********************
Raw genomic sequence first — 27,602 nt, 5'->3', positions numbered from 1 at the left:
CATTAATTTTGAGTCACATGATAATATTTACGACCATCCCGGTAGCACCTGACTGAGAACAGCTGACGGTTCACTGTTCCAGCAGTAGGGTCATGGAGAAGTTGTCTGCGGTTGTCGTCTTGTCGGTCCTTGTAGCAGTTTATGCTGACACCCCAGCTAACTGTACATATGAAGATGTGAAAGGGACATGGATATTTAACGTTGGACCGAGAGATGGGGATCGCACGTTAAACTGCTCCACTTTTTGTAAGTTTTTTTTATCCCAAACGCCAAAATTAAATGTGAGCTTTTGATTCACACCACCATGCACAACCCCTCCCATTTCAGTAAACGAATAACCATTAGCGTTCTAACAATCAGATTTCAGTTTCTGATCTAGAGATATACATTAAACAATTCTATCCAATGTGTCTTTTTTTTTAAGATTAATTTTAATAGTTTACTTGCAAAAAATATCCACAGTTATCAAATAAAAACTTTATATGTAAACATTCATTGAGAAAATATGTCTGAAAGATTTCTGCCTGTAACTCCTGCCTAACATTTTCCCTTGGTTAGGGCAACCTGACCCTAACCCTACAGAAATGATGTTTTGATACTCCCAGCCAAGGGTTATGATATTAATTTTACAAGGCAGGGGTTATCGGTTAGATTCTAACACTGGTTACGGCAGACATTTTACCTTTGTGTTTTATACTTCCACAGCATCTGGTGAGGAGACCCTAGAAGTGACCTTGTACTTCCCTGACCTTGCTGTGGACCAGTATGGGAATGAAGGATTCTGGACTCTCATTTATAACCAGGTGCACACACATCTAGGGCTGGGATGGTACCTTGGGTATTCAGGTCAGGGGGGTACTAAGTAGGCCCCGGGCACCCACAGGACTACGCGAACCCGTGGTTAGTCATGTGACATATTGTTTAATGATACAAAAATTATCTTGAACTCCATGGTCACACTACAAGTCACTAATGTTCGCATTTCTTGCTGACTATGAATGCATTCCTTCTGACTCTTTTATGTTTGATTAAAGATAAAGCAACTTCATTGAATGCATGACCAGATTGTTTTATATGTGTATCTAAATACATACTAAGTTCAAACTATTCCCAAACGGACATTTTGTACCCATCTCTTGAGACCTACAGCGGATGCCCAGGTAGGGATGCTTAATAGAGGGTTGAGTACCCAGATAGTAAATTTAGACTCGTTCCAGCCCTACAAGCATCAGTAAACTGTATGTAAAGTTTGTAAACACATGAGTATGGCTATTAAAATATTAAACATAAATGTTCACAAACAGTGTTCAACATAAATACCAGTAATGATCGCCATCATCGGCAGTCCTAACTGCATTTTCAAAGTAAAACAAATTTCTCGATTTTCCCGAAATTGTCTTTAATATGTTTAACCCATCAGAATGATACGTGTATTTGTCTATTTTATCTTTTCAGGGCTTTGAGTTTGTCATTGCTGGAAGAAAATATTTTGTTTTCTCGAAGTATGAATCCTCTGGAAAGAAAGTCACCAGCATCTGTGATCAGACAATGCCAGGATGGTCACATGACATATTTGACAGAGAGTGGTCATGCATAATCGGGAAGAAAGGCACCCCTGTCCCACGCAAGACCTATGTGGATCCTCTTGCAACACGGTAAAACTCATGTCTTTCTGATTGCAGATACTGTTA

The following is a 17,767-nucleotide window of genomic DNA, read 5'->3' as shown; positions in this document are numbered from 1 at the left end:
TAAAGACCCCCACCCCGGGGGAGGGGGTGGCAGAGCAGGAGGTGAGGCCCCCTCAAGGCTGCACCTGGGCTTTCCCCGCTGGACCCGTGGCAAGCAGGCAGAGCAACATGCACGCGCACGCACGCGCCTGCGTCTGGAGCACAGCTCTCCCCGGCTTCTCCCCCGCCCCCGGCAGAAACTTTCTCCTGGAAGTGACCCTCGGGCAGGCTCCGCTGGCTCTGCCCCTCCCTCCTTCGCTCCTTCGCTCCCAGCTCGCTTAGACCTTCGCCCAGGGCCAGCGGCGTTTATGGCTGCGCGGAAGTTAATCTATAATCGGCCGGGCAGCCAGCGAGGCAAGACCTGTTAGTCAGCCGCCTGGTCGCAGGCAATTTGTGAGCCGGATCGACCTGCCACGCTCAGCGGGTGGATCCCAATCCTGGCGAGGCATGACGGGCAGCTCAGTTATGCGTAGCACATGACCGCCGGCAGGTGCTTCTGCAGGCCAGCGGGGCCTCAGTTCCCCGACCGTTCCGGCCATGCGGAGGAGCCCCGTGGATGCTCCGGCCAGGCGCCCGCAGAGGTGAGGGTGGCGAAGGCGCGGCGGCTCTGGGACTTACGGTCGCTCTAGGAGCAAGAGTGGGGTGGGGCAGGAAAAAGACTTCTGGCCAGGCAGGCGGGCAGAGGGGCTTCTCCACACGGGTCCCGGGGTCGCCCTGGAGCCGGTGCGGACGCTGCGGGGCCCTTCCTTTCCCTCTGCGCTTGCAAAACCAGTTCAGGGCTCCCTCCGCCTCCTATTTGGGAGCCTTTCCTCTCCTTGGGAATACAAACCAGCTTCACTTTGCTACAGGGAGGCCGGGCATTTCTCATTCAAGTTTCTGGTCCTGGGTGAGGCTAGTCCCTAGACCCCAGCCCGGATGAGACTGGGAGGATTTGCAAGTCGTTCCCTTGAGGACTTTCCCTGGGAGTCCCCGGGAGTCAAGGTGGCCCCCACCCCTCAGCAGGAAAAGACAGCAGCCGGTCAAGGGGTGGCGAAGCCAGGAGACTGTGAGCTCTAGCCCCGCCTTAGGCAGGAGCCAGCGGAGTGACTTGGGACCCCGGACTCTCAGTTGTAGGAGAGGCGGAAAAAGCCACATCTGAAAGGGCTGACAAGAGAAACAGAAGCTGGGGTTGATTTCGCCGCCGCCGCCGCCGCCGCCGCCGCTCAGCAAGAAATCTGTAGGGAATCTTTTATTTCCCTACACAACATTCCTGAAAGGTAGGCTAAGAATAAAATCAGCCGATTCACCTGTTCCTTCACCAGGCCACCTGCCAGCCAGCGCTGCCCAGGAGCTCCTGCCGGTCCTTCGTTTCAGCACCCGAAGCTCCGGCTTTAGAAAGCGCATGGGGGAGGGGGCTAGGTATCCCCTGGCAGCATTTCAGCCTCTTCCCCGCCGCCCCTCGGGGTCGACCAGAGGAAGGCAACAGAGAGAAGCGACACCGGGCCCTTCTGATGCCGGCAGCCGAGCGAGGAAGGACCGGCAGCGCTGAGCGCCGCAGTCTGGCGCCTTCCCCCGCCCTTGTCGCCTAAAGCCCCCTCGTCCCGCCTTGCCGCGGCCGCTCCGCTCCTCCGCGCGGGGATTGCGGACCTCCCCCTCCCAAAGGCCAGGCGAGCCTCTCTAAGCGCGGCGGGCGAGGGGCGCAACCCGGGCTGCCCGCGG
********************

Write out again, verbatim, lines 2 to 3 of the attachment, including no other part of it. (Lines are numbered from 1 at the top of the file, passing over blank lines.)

CATTAATTTTGAGTCACATGATAATATTTACGACCATCCCGGTAGCACCTGACTGAGAACAGCTGACGGTTCACTGTTCCAGCAGTAGGGTCATGGAGAAGTTGTCTGCGGTTGTCGTCTTGTCGGTCCTTGTAGCAGTTTATGCTGACACCCCAGCTAACTGTACATATGAAGATGTGAAAGGGACATGGATATTTAACGTTGGACCGAGAGATGGGGATCGCACGTTAAACTGCTCCACTTTTTGTAAGTTTTTTTTATCCCAAACGCCAAAATTAAATGTGAGCTTTTGATTCACACCACCATGCACAACCCCTCCCATTTCAGTAAACGAATAACCATTAGCGTTCTAACAATCAGATTTCAGTTTCTGATCTAGAGATATACATTAAACAATTCTATCCAATGTGTCTTTTTTTTTAAGATTAATTTTAATAGTTTACTTGCAAAAAATATCCACAGTTATCAAATAAAAACTTTATATGTAAACATTCATTGAGAAAATATGTCTGAAAGATTTCTGCCTGTAACTCCTGCCTAACATTTTCCCTTGGTTAGGGCAACCTGACCCTAACCCTACAGAAATGATGTTTTGATACTCCCAGCCAAGGGTTATGATATTAATTTTACAAGGCAGGGGTTATCGGTTAGATTCTAACACTGGTTACGGCAGACATTTTACCTTTGTGTTTTATACTTCCACAGCATCTGGTGAGGAGACCCTAGAAGTGACCTTGTACTTCCCTGACCTTGCTGTGGACCAGTATGGGAATGAAGGATTCTGGACTCTCATTTATAACCAGGTGCACACACATCTAGGGCTGGGATGGTACCTTGGGTATTCAGGTCAGGGGGGTACTAAGTAGGCCCCGGGCACCCACAGGACTACGCGAACCCGTGGTTAGTCATGTGACATATTGTTTAATGATACAAAAATTATCTTGAACTCCATGGTCACACTACAAGTCACTAATGTTCGCATTTCTTGCTGACTATGAATGCATTCCTTCTGACTCTTTTATGTTTGATTAAAGATAAAGCAACTTCATTGAATGCATGACCAGATTGTTTTATATGTGTATCTAAATACATACTAAGTTCAAACTATTCCCAAACGGACATTTTGTACCCATCTCTTGAGACCTACAGCGGATGCCCAGGTAGGGATGCTTAATAGAGGGTTGAGTACCCAGATAGTAAATTTAGACTCGTTCCAGCCCTACAAGCATCAGTAAACTGTATGTAAAGTTTGTAAACACATGAGTATGGCTATTAAAATATTAAACATAAATGTTCACAAACAGTGTTCAACATAAATACCAGTAATGATCGCCATCATCGGCAGTCCTAACTGCATTTTCAAAGTAAAACAAATTTCTCGATTTTCCCGAAATTGTCTTTAATATGTTTAACCCATCAGAATGATACGTGTATTTGTCTATTTTATCTTTTCAGGGCTTTGAGTTTGTCATTGCTGGAAGAAAATATTTTGTTTTCTCGAAGTATGAATCCTCTGGAAAGAAAGTCACCAGCATCTGTGATCAGACAATGCCAGGATGGTCACATGACATATTTGACAGAGAGTGGTCATGCATAATCGGGAAGAAAGGCACCCCTGTCCCACGCAAGACCTATGTGGATCCTCTTGCAACACGGTAAAACTCATGTCTTTCTGATTGCAGATACTGTTA

The following is a 17,767-nucleotide window of genomic DNA, read 5'->3' as shown; positions in this document are numbered from 1 at the left end: